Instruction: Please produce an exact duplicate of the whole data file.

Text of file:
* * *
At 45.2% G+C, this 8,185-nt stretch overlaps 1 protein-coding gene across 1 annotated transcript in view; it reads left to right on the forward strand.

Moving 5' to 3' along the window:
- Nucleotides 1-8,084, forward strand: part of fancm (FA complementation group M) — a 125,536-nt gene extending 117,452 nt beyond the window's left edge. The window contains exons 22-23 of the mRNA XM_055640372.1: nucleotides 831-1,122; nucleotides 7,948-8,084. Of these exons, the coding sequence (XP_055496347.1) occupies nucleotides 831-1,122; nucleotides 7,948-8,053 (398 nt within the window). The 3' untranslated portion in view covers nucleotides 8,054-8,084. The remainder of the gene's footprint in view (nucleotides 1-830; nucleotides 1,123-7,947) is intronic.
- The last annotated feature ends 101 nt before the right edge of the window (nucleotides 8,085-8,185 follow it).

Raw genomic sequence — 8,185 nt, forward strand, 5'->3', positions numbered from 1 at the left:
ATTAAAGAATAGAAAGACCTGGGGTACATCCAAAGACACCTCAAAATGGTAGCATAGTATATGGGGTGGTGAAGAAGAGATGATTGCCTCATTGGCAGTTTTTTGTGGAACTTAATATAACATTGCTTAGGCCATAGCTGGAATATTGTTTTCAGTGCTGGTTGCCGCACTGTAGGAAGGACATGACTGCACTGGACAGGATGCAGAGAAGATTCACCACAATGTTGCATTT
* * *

At 45.2% G+C, this 8,185-nt stretch overlaps 1 protein-coding gene across 1 annotated transcript in view; it reads left to right on the forward strand.

Moving 5' to 3' along the window:
- Nucleotides 1-8,084, forward strand: part of fancm (FA complementation group M) — a 125,536-nt gene extending 117,452 nt beyond the window's left edge. The window contains exons 22-23 of the mRNA XM_055640372.1: nucleotides 831-1,122; nucleotides 7,948-8,084. Of these exons, the coding sequence (XP_055496347.1) occupies nucleotides 831-1,122; nucleotides 7,948-8,053 (398 nt within the window). The 3' untranslated portion in view covers nucleotides 8,054-8,084. The remainder of the gene's footprint in view (nucleotides 1-830; nucleotides 1,123-7,947) is intronic.
- The last annotated feature ends 101 nt before the right edge of the window (nucleotides 8,085-8,185 follow it).

Raw genomic sequence — 8,185 nt, forward strand, 5'->3', positions numbered from 1 at the left:
ATTAAAGAATAGAAAGACCTGGGGTACATCCAAAGACACCTCAAAATGGTAGCATAGTATATGGGGTGGTGAAGAAGAGATGATTGCCTCATTGGCAGTTTTTTGTGGAACTTAATATAACATTGCTTAGGCCATAGCTGGAATATTGTTTTCAGTGCTGGTTGCCGCACTGTAGGAAGGACATGACTGCACTGGACAGGATGCAGAGAAGATTCACCACAATGTTGCATTT